Paper Sculpture Installation Artist - Erin Turner

While tooling around on Instagram, I was stopped in my tracks by a photo Grace Bonney of Design Sponge had snapped of an intriguing paper sculpture in Brooklyn's McCarren Park. What's that whirling dervish?! Grace identified the artist... soon I was writing to Erin Turner to learn more about her fascinating tornadoes.


She is a traveling installation artist who has already created quite a few opportunities to showcase her avant-garde work. About a year ago, a fully funded Kickstarter project, In the Eye of the Storm - A Tornado Installation, launched a trip where she set up and photographed her woven paper sculptures from California to New York and beyond.


I asked Erin to tell us about her artistic journey.

I began as a painter, but quickly became very interested in large-scale sculptural installation work. I am quite a nomad at heart, and travel has always been a very important aspect of my life, so it was apparent that I must find a way to marry my two passions. 


I began traveling with my sculptures. I first made a trip from Oklahoma where I was born and raised, to San Francisco where I was installing a show in a gallery. I had an assistant with me, and we drove a U-Haul across the country, installing in spectacular scenery.



We installed at the Grand Canyon, the Mohave Desert, and Fort Funston in San Francisco. This became an obsession and I quickly began installing in every location that I found myself, including Koh Phangan Thailand, and Gokarna, India.


Readers will be curious about your use of newspaper and the technique you've developed for weaving the pages. The sculptures appear to be surprisingly durable, yet I have the sense that no glue is involved.

Although I have worked with a variety of paper, newspaper continues to be my favorite. It is not just about the availability of the material, but it  also speaks to a very specific location, people, language, and time. Using the local newspaper also speaks to those specific variables. The sculptures are made of two materials only: chicken wire and newspaper. No glue is used. They can withstand rain and dry out quickly due to the hollow nature of the form. After newspaper is dampened, it becomes quite coarse and hardens in a particular way. The longest the sculptures have been installed in a public, outdoor space is six weeks. These were installed for the Ephemeral Arts Festival that the Restoration Project holds each year in the Swindler Cove park in Manhattan. Although a small amount of repair work needed to be done due to heavy rains and wind, the sculptures are made to act as a temporal form manipulated by the natural elements.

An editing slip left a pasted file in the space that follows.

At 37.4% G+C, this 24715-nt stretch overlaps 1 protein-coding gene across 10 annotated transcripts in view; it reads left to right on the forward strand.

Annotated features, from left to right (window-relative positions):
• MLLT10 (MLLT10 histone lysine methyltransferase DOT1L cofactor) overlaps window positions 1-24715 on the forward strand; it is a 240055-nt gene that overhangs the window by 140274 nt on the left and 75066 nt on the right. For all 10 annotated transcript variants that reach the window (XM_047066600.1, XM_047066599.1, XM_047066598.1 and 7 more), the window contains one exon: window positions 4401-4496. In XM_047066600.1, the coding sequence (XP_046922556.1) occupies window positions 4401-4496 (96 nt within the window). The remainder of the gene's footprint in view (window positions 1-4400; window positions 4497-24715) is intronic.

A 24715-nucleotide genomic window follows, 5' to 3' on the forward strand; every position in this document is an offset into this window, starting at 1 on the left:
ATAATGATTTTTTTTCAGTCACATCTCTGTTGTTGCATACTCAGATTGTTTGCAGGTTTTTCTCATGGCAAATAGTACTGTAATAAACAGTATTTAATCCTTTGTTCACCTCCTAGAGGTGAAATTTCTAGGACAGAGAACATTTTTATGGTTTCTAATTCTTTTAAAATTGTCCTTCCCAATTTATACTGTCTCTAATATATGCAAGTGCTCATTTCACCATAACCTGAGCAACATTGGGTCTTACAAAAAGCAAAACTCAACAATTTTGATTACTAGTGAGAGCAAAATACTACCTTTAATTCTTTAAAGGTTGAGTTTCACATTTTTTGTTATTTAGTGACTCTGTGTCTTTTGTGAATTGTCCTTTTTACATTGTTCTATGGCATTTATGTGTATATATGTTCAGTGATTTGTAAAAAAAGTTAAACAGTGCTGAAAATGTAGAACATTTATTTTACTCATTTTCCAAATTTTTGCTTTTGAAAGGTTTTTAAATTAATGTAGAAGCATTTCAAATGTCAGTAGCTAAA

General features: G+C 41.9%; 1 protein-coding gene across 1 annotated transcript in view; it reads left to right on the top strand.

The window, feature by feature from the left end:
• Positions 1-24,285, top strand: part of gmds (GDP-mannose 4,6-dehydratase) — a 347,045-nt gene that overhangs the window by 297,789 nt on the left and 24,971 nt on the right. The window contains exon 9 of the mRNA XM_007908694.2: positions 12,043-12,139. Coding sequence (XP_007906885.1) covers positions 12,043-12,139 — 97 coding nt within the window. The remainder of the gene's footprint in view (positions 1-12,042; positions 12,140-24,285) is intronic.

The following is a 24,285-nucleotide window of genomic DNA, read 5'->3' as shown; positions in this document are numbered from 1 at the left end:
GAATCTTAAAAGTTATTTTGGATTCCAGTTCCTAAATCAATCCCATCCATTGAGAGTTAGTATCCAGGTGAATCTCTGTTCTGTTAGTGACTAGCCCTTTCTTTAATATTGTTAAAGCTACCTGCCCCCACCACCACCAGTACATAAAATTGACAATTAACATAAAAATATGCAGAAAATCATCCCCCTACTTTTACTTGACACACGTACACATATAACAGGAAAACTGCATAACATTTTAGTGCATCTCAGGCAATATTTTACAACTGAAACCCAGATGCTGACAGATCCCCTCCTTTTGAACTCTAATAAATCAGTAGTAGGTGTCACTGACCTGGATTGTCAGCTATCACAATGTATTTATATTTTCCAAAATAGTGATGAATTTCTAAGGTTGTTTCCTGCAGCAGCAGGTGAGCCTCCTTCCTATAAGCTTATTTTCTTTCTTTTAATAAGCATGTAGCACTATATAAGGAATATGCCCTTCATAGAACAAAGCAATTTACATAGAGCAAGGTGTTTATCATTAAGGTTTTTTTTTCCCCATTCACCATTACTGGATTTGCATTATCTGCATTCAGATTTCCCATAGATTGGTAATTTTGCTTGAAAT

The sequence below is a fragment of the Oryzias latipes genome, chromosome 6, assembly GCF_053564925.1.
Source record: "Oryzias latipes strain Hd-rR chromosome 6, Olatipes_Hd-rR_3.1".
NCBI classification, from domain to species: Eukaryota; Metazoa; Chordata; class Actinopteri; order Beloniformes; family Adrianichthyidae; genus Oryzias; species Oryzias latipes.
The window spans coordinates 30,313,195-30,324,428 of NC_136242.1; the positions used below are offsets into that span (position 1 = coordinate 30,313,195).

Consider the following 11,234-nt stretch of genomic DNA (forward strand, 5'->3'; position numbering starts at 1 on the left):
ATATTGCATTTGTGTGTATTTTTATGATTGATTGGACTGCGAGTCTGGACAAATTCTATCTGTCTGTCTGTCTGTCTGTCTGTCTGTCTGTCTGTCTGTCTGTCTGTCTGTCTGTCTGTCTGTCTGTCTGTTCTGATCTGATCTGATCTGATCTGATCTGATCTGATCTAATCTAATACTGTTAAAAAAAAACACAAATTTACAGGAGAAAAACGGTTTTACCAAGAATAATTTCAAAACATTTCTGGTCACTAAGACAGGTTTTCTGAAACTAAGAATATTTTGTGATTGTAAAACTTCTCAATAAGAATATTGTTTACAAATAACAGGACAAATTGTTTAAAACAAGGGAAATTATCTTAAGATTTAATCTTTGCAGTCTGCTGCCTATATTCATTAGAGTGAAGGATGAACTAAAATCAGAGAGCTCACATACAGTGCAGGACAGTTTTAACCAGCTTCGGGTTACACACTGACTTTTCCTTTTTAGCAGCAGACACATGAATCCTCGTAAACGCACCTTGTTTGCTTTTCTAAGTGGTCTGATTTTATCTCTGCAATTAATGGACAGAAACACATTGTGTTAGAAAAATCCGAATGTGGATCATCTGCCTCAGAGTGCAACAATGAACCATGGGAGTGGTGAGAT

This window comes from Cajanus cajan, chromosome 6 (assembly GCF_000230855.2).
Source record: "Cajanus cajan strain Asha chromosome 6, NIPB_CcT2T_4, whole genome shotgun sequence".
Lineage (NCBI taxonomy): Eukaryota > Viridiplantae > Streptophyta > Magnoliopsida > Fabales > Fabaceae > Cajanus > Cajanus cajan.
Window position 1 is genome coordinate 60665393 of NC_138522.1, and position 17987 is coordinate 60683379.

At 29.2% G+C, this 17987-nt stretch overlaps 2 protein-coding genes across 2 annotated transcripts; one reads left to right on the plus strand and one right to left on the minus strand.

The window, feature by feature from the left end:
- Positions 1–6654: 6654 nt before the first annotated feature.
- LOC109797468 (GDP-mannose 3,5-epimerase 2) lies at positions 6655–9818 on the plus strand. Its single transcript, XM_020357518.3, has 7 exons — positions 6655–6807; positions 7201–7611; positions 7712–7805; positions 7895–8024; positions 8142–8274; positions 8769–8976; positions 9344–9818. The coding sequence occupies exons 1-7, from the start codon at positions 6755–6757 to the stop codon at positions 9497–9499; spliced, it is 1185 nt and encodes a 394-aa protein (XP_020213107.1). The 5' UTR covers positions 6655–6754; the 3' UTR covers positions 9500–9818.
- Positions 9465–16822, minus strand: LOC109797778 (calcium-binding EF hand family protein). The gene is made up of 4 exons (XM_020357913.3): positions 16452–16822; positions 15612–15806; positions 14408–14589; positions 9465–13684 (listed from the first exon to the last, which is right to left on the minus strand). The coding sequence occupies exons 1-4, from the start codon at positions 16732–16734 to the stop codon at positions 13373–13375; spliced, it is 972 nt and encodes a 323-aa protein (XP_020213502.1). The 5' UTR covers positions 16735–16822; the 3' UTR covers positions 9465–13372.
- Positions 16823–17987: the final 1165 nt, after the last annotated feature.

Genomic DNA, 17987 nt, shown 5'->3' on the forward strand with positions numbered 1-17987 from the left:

How do you choose sites for installations, such as your Spaceworms?

The method of choosing locations is based on the landscape variety. Also, because of the photographic book, the location that I install depends on the type of photograph that I am looking for, such as a variety of locations, times of day, urban vs. rural, models (both fantastical and ordinary), etc. Often I work with dancers and other performers to produce performances that are filmed as well as photographed. This leads me to different set design projects that I have done for musicians, dancers (ballet and contemporary), and television sets.

And the burning of the sculptures... why?

This element of the sculptural work and portfolio of images that I am collecting speaks to their temporary aspect. The burning becomes a performance that the public is invited to join. The sculptures that I have burned have represented themes such as the Phoenix - the bird who lights itself on fire and begins again to be hatched from an egg - signifying a rebirth, restoration, and reincarnation. I have also burned sculptures to represent a reverence or offering to a certain subject matter or people. I often create work that references ancient ethnic philosophies, such as Mesoamerican, Balinese, Eastern, and Middle Eastern.


Financing such projects is often a huge hurdle. If I may ask, how are you managing that aspect?

There is never one answer. Sometimes I finance my trips with grants, or personal funding methods, such as the  Kickstarter campaign. I sell my paintings, handmade jewelry, sculptures, and installation photography, and funnel the income into other projects. As you saw on the Kickstarter video, I am currently working on a project with the tornado series that will end in a photography book and gallery show.


Thanks Erin, I look forward to seeing what's next for you! Any hints?

I'm starting a series of wall hanging sculptural pieces that are embedded with lights. I keep up-to-date photographs @eturnerinstall on Instagram.

Ann Martin
Ann Martin

This is a short biography of the post author and you can replace it with your own biography.